Certify Your Degree – Original or Copy? Open letter to Southampton University. Maybe others.
Last Weeks’s Blog dealt with the ins and outs of the Notarisation of University Degrees and other Educational Certificates.
This is – or should be – the process by which a Notary checks that your Certificate is genuine, then endorses a copy of it accordingly, before sending the marked copy for Apostille and/or other Consular stamps.
And I say copy – usually it is a copy. Because by making and marking a copy, this leaves the student holding his original, unmarked, Degree certificate.
However, some countries specifically require that it is the ORIGINAL award certificate which must be notarised and submitted to prospective employers. The United Arab Emirates often make this a requirement and there are others.
Then what is a student to do? If they want the job, they’d better do as they are told.
So they go ahead and their original degree certificate, notarially marked and verified, goes to be stored in the records of UAE.
Next, a few years down the line the student may wish to take a job in a different country.
And that different country requires a notarised verified copy of the original degree certificate.
But hang on, you gave that to the UAE and you can’t get it back. Or, even if you can, the original certificate has got notary stamps on it from years ago and the stamp of the FCO and of the United Arab Emirates Consulate and that may be unacceptable to the country where you want to work now.
So the student will need to apply to the University, for a clean replacement Degree certificate. Shouldn’t be a problem.
As soon as you even think the words – “this shouldn’t be a problem”, you just know there will be a problem.
Here is a link to the website of Southampton University – Link here –
Specifically, we are told “If the original certificate has been lost, stolen or damaged, you can apply for a replacement. This will state ‘Replacement Certificate issued’ at the bottom of the certificate, and will have a different audit number which will automatically invalidate the original certificate.”
You would hope a University would be careful and think matters through a little more cogently than that. Not to say, more helpfully to its students.
Southampton seems to be saying – you cannot have a replacement certificate if you already hold the original. Unless it accepts that by being notarised, stamped by FCO and the UAE consulate, it has been “damaged”,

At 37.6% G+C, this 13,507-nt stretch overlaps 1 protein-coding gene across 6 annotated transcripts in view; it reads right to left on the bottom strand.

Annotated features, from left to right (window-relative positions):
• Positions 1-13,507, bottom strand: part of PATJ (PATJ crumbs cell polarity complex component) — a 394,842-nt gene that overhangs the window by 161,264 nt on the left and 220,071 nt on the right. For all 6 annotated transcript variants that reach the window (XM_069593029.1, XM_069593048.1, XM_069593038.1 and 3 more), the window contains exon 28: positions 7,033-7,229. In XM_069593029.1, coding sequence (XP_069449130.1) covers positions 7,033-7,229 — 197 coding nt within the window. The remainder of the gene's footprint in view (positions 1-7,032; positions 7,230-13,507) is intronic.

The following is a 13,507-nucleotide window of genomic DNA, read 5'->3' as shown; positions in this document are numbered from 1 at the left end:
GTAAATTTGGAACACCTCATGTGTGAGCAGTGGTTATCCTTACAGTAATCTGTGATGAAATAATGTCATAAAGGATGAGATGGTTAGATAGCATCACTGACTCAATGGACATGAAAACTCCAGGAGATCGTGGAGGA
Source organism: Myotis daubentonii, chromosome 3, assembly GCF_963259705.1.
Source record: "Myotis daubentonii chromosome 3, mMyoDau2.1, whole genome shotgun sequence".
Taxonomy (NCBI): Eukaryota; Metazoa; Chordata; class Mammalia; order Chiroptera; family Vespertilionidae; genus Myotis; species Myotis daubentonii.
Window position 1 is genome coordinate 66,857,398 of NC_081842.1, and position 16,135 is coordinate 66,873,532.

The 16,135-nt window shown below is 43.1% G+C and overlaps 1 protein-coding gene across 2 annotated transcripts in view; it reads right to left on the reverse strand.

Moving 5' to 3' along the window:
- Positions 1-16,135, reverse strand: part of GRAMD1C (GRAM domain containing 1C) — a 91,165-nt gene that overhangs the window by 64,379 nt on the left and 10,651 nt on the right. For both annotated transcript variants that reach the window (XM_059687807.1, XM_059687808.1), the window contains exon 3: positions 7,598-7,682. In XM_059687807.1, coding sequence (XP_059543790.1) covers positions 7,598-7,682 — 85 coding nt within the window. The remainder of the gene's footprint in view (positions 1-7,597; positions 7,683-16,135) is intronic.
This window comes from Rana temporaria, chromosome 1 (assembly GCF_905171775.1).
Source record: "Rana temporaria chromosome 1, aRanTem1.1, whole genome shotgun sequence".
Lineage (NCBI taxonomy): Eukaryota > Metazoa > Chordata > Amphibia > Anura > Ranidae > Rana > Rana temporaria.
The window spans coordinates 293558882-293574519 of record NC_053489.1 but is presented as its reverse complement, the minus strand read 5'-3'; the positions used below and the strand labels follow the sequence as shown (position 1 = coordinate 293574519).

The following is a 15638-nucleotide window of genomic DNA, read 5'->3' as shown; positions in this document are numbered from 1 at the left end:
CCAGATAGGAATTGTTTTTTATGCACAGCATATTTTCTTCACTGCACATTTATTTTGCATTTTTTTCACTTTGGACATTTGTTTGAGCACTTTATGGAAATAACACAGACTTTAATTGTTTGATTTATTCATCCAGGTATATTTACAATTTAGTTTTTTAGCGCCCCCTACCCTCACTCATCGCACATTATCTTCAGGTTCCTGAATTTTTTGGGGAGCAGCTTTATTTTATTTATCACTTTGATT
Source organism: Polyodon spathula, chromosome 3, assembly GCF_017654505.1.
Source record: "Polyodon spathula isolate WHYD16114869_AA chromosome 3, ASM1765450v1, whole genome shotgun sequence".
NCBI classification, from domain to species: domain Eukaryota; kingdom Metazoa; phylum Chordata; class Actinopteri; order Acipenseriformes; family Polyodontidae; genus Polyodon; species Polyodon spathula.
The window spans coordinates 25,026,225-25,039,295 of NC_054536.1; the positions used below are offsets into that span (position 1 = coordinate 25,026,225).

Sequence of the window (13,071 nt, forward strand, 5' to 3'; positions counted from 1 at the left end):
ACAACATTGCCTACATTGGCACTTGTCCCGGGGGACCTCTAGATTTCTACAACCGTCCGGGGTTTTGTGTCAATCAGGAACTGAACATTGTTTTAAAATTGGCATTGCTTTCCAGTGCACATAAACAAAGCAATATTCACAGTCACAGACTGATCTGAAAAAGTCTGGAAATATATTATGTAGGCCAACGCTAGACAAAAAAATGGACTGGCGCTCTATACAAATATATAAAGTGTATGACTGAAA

Has it? I don’t think so.
But there is surely a wider issue.
If I own a house or a car I do not expect the Land Registry or DVLA to quibble about issuing proof – office copies- v5 – as often as I see fit to request it. Nor would they.
If I spend five years or seven getting a degree or PHD, the degree is mine. By which I mean the qualification, not the piece of paper.
Students having given the matter all that time and energy to obtain a Degree and paying the University several thousand pounds these days to get it, it is surely unacceptable if the University believes that “title” to the degree vests in the sheet of paper?
If their “Replacement” footmark is not intended in some way to de-value the replacement certificate, then what is it for? Who in their view should care whether it is a replacement?
Perhaps the case could be put to the Vice Chancellor that the University owes to its students unqualified assistance in proving that they hold the qualification which the University has awarded.
If it seeks to impose conditions inconsistent with requirements of the potential employers of those students abroad [however misguided in our eyes] it does the student a significant disservice and eventually if words gets round that any particular University is obstructive it may eventually find itself short of students?
Nor do I understand how the issue of a replacement can actually “invalidate the original” whatever Southampton University might say on its website. If I have a degree then I do have a degree. So how can the first certificate be “invalid?”
I suppose they mean that they will not confirm the original to be genuine if it is thereafter copied to them for verification. Are they entitled to do that? It could cost a student hugely. Could a student not sue them if they did?
Funny old world, isn’t it? Link Here – Bit of a Nightmare?
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